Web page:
King: Ordinary oatmeal

Mar 4, 2019 by

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When I was a child I liked cooked oatmeal. When I grew up, to echo the Apostle Paul, I put away childish things. Every now and then my spouse, Joan, an oatmeal fan, would urge me to consider the possibility that Paul wasn’t speaking in 1 Corinthians 13 of putting away oatmeal. I resisted.

Michael A. King

King

Then the cholesterol test. Not terrible, but high-ish. Still, the test unsettled me.

I watched Joan cook oatmeal. Hmm. Worth trying? Even as a grownup, should I take the advice we give children, try it you’ll like it? Yes.

Wow. Steel-cut oatmeal. With raisins. Some brown sugar. Milk. Wow. I had let glitz and glamor and shiny-object foods overwhelm a humble wonder. Now I find it hard to get through the night while awaiting another oatmeal breakfast.

Then next I was going to criticize the focus on beautiful in everything Instagram offers. Along with millions of us, I’ve been unsettled by ways social media appears to be distorting our lives. I’ve barely explored Instagram, but I do know you don’t post photos to Instagram without running into filter options that allow automatically making a picture look better than it is. This struck me as a metaphor for how our sensation-loving culture pursues image over reality.

And oatmeal seemed to me to symbolize the antidote. You can’t get much more basic than oatmeal. It is what it is: a beige-ish concoction whose texture vaguely reminds me of old paint going lumpy. We need to live more beige-ish, lumpy lives of not chasing the latest-latest shiny-shiny. This is the Jesus way.

But then I used what was once the latest shiny but now feels more like a water-supply company with more worldwide networked power for good or ill: Google.

To make sure Google agreed with my view of oatmeal’s humble role, I looked up “oatmeal on Instagram.” The first articles that came up had titles like these: “Oatmeal has so much Instagram clout right now” and  “Sorry, cereal! Oatmeal is the Instagram-worthy breakfast of choice right now.”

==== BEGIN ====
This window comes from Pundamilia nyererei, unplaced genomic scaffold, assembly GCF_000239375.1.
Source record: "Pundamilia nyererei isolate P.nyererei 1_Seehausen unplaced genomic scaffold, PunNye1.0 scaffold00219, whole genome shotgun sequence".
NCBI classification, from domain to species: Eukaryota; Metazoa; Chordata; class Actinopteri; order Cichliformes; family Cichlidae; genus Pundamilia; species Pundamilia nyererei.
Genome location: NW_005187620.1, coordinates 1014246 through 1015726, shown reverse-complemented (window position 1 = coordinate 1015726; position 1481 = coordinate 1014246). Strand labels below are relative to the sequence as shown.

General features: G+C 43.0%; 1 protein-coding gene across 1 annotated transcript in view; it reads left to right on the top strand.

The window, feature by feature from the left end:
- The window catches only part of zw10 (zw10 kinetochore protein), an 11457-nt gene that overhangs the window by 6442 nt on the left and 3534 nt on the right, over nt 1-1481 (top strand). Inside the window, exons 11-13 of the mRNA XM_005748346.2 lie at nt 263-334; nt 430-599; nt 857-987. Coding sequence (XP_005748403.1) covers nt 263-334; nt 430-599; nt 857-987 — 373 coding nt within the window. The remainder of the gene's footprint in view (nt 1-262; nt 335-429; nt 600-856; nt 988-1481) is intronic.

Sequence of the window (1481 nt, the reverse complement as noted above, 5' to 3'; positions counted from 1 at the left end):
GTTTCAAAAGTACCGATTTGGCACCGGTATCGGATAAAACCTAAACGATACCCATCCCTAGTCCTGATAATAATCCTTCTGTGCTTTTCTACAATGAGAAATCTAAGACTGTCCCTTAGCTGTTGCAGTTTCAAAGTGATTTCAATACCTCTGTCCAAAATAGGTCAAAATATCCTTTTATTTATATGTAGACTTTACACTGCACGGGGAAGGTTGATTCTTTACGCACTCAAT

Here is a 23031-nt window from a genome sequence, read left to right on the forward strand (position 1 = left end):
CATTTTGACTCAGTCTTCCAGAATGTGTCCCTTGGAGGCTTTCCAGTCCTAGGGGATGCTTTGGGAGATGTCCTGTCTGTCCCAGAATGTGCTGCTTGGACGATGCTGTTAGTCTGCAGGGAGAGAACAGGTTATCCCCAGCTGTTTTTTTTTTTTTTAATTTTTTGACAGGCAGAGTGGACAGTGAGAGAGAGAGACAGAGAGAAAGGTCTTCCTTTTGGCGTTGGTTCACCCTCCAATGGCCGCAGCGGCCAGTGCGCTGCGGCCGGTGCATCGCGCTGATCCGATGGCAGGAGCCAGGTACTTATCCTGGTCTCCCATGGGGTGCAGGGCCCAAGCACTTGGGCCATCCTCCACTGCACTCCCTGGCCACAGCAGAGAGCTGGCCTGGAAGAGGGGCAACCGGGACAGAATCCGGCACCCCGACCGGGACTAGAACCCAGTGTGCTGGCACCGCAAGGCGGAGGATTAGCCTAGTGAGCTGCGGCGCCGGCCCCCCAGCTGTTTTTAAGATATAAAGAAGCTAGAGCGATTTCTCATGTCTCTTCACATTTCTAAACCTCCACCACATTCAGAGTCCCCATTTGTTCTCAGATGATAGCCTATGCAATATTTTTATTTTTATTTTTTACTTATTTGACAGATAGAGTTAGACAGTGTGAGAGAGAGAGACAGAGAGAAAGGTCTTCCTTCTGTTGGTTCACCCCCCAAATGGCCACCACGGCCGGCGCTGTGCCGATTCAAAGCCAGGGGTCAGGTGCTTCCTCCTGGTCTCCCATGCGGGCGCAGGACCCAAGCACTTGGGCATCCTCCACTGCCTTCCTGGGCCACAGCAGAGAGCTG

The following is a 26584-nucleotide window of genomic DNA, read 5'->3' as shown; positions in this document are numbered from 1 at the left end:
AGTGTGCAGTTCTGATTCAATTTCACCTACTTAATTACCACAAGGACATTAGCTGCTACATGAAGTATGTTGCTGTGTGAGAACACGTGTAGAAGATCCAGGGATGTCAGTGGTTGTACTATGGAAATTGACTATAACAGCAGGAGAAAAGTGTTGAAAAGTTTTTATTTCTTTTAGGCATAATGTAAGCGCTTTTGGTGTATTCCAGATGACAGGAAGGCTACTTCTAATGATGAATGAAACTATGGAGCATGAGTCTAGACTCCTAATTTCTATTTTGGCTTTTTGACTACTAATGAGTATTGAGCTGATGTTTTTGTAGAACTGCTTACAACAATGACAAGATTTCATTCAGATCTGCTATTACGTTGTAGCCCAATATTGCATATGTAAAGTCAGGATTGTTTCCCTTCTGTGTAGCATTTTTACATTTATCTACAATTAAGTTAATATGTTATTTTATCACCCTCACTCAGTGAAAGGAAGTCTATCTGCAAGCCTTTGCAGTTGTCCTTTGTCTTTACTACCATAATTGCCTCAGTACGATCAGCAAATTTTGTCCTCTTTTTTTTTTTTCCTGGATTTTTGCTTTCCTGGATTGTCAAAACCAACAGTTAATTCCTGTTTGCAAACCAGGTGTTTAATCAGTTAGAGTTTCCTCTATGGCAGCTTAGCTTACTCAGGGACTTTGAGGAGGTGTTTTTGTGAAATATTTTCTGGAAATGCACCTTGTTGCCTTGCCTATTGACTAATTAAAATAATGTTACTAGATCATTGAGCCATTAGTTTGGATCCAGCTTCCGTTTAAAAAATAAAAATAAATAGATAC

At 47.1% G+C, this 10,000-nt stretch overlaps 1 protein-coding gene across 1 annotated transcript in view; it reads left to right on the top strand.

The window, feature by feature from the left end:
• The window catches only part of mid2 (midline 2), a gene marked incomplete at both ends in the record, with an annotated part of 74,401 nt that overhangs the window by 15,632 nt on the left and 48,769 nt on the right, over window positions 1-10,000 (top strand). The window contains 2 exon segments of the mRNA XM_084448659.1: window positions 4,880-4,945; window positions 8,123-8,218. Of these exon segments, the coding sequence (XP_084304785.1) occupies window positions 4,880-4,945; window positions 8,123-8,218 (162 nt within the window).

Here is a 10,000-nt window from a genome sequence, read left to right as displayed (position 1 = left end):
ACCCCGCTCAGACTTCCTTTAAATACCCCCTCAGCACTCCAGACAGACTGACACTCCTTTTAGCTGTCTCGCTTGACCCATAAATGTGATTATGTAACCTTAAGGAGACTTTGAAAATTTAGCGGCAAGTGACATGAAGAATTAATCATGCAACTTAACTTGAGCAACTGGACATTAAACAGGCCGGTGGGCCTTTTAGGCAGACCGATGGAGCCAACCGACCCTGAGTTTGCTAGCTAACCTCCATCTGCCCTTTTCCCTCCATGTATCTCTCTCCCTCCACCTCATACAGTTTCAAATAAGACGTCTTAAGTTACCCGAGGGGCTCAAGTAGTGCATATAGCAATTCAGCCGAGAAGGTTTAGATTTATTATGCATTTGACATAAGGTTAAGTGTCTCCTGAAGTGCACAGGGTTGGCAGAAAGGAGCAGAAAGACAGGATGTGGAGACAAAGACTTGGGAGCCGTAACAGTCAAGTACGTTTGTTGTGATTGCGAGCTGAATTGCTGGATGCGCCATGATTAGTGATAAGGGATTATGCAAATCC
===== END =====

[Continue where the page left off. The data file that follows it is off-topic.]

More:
I was stunned. When I started this column, I thought I was a pioneer, whose idea of “oatmeal as a prism for exploring society” might have been a stroke of inspiration from above. I thought oatmeal would be of no interest to the way-cool people, like the ones I read about this morning, who can make tens or hundreds of thousands of dollars by being Instagram “influencers” paid to oh-so-authentically feature products we all ignore if pushed on us through oh-so-inauthentic ads.

Yet instead of being countercultural, instead of being faithful to Jesus against seductions of the day, I am just one more schlub who missed the tiny side trail of Jesus’ narrow way and, with the zillions of others, am on the broad path that leads to destruction.

Actually I’ve seen no evidence that oatmeal leads to destruction. Except if you eat too much and put on it precisely what I like to put it on it. Oatmeal really is good for you. It really does help lower cholesterol.

Now what? The only thing I know to do is let oatmeal lead the way. I am as ordinary as I thought oatmeal was. Sometimes even the broad way has its merits. And maybe it’s OK for the beige-ish, lumpy things to have their occasional day.

Michael A. King is publisher of Cascadia Publishing House and blogs at Kings­view & Co., cascadiapublishinghouse.com/KingsviewCo.


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